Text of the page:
The Lagos Chamber of Commerce and Industry has warned the Federal Government to find urgent solutions to the issues of Nigeria’s growing debt burden, inflationary pressure as well as the worsening foreign exchange crisis.
The President of the Chamber, Mr Michael Olawale-Cole, according to The Punch, said this in his address during the chamber’s quarterly economic outlook briefing held in Lagos on Tuesday.
Olawale-Cole said the combined forces of rising inflation, weakening growth, worsening disruption to supply chains due to the war in Ukraine, and the fragile recovery from the Covid-19 lockdown, had all heightened the concerns about stagflation, worsened poverty, and recession.
He further noted that despite the 3.11 per cent GDP growth announced by the National Bureau of Statistics in the first quarter of 2022, the economy was still facing a wide range of issues that have exacerbated Nigerians’ standard of living.
He said, “Nigeria’s trade balance stood at a surplus of N1.2tn in the first quarter of 2022. To sustain this trade surplus, we need more investment in export infrastructure, enhanced and automated port operations, tackling high production costs, and boosting the supply-side of the forex market to improve liquidity and ease access to forex. We need to also diversify our exports by boosting our local refining capacity, production of petrochemical products, and accelerating reforms in the Oil & Gas sector to attract more foreign investments in the coming months.”
On the worsening foreign exchange crisis that has posed serious problems for organised business, the chamber proposed a unification of the forex market, a sentiment earlier echoed by World Bank Group President, David Malpass, during IMF/World Bank Spring Meeting.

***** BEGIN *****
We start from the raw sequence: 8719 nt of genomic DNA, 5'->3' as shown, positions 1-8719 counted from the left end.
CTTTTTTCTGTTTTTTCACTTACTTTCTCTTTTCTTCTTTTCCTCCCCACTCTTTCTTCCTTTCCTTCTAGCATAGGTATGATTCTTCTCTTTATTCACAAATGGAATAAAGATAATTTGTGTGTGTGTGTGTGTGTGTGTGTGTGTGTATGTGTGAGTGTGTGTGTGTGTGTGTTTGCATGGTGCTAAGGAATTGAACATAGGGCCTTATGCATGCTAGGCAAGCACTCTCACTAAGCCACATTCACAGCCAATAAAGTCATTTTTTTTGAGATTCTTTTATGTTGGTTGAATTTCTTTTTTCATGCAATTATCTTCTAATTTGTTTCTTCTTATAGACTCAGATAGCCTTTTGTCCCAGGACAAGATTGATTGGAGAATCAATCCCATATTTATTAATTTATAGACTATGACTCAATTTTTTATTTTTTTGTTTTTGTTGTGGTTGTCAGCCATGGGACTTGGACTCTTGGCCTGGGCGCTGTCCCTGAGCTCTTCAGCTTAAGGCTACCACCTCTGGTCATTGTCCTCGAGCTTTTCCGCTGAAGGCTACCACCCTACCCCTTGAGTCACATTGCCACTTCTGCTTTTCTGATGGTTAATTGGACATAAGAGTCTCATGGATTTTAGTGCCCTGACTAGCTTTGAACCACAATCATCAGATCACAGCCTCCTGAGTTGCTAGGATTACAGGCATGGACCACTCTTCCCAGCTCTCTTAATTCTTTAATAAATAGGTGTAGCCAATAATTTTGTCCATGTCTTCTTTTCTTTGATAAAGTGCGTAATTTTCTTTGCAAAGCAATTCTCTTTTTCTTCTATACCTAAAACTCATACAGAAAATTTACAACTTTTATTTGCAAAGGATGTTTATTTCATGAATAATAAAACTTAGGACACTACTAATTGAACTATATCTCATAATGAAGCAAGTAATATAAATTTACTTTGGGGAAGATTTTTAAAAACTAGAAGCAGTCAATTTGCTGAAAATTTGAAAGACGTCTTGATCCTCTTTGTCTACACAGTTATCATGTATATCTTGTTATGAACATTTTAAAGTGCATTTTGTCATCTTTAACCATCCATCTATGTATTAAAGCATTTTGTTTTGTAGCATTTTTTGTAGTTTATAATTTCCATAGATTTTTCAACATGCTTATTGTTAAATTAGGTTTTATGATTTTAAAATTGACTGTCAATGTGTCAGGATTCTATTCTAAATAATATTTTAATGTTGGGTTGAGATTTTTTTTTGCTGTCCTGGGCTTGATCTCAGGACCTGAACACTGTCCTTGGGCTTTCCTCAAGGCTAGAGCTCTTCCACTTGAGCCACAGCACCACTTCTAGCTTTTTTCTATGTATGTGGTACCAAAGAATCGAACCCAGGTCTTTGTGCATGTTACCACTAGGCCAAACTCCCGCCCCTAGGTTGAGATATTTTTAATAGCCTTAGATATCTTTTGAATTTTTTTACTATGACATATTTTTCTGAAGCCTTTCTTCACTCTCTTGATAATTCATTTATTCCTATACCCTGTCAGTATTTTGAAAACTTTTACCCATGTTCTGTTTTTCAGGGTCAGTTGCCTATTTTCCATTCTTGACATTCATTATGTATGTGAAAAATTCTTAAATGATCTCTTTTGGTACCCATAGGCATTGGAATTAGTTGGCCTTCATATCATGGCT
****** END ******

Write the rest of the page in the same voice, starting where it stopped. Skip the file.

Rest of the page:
“The naira has recorded unprecedented volatility in the first quarter of 2022 with a widening premium between the official rate (at N415/USD) and the BDC/parallel market rate (of N615/USD). The chamber’s position is that monetary authorities need to liberalize the FX market by unifying the multiple FX rates and ensuring FX rates are market-driven.
This is critical in the process of enhancing stability, liquidity, and transparency in the FX market. The unification is expected to improve our currency management framework given that the multiple exchange rate systems have continued to create uncertainties and sources of arbitrage.”
Olawale-Cole, who also spoke on Nigeria’s worrisome debt profile, warned that should the Federal Government continue in its present trajectory, debt servicing would inevitably gulp virtually all of the government’s revenue, thereby making it impossible for any reasonable strides to be made in the area of infrastructural development.
He added, “Nigeria’s debt-servicing bill has increased by 109 per cent from N429bn in 2021 Q4 to N896.56bn in Q1 2022. In Q1 2021, Nigeria spent N310.5bn on domestic debt servicing, while it spent $286.35m (N118.9bn) on external debt servicing, giving a total of N429.4bn. However, in Q1 2022, it was N668.69bn on domestic debt servicing, and $548.79m (N227.87bn) on external debt servicing, giving a total of N896.56bn.
“The borrowings are significantly increasing and Nigeria is struggling to service these debts due to revenue mobilisation challenges and an increased fuel subsidy burden.”